IRVINE, Calif. – At one point this summer, head coach Doc Rivers assumed the Clippers would lose out on Josh Smith.
He credits general manager Dave Wohl for making sure that didn’t happen.
“I give Dave credit,” Rivers said. “He didn’t stop. He called every single day, like 21 days in a row. He kept calling, and Josh called Dave and said, ‘I’m coming.’ Then Dave called me. That’s how we got the news. I just think the opportunity, he looked at our team and what we had, and I think that’s what sold him.”
The team sold him from a roster standpoint and from their clear level of interest. If Smith wanted to be wooed to his next team, the Clippers did all they could to show how much they wanted him, and Smith took note.
“They were the first people to call when free agency hit, so that sticks with a player,” Smith said. “Having genuine feelings on who really wants you as a player, that’s what you want, especially at this stage of my career.”
It was tough for Smith to ultimately leave the Rockets and his good friend Dwight Howard. Smith said he loved the fans and his family enjoyed being in Houston, but he took a step back and tried to consider what would be best for his future.
Smith said the Rockets offered him a deal, but he saw his future with the Clippers. He also had some familiarity with the players, particularly Jamal Crawford from their days together in Atlanta.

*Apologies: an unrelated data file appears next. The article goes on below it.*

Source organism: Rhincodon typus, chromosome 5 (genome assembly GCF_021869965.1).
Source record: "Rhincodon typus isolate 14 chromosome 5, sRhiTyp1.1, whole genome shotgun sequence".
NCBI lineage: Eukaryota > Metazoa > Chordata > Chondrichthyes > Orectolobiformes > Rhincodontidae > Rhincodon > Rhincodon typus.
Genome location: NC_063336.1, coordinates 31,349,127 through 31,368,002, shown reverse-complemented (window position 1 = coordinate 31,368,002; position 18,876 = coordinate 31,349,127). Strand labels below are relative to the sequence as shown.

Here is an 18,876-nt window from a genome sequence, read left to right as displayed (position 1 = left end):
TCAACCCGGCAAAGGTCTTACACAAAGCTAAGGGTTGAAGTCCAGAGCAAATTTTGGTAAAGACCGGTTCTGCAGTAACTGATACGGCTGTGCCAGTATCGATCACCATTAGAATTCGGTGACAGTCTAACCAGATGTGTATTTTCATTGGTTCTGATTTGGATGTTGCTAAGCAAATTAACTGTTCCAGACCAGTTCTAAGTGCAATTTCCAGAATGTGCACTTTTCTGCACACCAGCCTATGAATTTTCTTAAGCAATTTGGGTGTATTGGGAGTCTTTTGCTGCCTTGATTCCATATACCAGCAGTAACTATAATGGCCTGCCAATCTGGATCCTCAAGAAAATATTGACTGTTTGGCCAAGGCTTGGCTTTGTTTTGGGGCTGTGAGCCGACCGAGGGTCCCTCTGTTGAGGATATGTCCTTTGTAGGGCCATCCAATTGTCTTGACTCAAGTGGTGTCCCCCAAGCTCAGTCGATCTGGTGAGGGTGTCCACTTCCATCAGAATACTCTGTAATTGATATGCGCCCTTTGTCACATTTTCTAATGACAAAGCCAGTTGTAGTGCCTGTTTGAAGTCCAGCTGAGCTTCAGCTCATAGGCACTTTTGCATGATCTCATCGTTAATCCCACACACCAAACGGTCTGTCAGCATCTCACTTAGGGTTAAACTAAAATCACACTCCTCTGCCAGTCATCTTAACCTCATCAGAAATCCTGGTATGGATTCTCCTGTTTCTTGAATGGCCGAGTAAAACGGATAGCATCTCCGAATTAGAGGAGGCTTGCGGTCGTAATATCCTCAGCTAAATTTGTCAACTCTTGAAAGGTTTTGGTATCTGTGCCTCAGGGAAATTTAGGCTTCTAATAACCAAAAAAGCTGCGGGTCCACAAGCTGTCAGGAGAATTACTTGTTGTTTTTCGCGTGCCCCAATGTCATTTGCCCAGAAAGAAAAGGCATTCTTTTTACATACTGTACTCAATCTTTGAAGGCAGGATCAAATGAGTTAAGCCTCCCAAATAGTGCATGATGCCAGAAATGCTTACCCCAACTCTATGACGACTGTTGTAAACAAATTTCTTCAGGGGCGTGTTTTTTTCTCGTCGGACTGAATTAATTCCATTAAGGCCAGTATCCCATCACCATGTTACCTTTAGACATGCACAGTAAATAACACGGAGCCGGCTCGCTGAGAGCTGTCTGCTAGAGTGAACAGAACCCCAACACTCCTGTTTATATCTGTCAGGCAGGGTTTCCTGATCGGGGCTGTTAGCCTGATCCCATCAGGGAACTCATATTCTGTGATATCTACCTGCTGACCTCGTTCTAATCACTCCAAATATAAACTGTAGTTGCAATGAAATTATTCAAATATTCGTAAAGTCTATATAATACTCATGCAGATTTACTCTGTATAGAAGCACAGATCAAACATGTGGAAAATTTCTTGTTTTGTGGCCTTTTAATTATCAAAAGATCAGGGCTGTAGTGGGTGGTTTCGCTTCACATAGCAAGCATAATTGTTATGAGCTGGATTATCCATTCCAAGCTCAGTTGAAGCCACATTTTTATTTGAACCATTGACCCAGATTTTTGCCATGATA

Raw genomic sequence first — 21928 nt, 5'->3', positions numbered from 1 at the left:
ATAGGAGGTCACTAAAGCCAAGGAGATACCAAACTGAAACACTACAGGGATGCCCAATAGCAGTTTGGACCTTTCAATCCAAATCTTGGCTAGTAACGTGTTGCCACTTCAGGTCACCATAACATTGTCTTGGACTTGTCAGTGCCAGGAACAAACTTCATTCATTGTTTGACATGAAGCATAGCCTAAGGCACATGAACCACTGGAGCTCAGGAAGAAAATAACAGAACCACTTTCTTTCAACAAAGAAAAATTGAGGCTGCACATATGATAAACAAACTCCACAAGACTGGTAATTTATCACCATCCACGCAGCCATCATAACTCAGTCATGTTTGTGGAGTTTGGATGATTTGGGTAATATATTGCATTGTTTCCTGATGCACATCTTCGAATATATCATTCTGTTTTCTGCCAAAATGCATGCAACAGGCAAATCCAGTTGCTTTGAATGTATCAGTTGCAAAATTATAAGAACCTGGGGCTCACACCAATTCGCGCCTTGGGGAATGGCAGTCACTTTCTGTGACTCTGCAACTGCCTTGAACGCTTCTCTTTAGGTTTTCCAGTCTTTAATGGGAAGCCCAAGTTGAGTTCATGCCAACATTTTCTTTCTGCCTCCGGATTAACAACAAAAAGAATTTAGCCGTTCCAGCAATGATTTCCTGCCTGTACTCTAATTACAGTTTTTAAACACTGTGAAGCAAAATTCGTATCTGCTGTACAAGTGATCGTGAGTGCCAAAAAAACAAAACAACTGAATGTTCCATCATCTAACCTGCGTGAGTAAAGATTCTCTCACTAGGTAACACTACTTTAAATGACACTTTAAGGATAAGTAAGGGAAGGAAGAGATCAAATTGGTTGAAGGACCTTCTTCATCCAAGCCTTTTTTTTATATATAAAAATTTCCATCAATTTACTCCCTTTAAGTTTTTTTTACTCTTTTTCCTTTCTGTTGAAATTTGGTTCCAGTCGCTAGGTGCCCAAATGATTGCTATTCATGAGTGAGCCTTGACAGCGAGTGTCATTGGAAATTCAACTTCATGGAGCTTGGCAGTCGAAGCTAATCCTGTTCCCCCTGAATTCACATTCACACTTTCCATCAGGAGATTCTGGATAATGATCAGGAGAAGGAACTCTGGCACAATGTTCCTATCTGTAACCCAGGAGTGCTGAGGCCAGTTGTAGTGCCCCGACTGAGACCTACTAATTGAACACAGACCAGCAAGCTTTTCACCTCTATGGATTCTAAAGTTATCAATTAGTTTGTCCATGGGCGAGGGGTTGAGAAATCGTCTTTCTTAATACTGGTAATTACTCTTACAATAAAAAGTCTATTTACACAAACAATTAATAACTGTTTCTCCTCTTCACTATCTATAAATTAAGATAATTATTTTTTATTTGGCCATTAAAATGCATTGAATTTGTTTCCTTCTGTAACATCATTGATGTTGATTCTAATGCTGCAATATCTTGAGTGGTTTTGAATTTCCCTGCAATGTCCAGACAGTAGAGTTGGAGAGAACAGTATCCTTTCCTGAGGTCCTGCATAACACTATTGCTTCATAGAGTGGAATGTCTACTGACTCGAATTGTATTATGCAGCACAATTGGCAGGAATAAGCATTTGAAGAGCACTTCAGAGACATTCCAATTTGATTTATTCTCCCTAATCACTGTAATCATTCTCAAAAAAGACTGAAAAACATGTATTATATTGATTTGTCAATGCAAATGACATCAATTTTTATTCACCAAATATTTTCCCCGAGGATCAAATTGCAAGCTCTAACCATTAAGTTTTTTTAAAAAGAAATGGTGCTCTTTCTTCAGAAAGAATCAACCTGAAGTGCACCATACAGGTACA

“This was the direction I wanted to go,” Smith said. “I felt like the Clippers will suit me more. They wanted me more.”
And they’re glad to have him now.
Rivers said he’s still in the process of getting to know Smith, but he likes what he’s seen so far and said Smith is saying all the right things.
“He’s been really good,” Rivers said. “He’s really a good leader.”
Smith’s played mostly power forward throughout his career, but his versatility has Rivers envisioning Smith’s role to include time as the five in a smaller lineup off the bench. Rivers said he’s played more at the five spot than the four during camp, and in that smaller lineup Rivers has mostly utilized Paul Pierce as the power forward.
Teaming Smith and Pierce with Jamal Crawford, Lance Stephenson and Austin Rivers on a backup unit gives opposing defenses plenty to deal with. Stephenson said he loves having Smith at the five, because the Clippers can get out and run.
“I feel like no one can really guard us,” Stephenson said. “The floor is so open.”
It’s still going to be a learning process for Smith as he adjusts to his new group and potentially more time at the center spot. Rivers loves Smith’s passing ability, but he said both Smith and Stephenson have to be more careful with some of their passes that they don’t lead to unnecessary turnovers.
In addition, Smith said sometimes players are passing too much because they want to be unselfish and have so much talent around them. He likes getting work as a small-ball five, but he said he still needs work rolling to the rim, and he’s telling his teammates to stay on him if he doesn’t do it right.
Smith said players aren’t bashful about policing one another, despite so many new additions on the team. As he put it, everyone “sees the vision,” which is winning a championship.
No one wants to get in the way of that.
“I think people are looking at it as the time is now,” Smith said. “Guys are getting up there in their careers, and they want it more than ever. They know and they feel like they know the formula in order to win.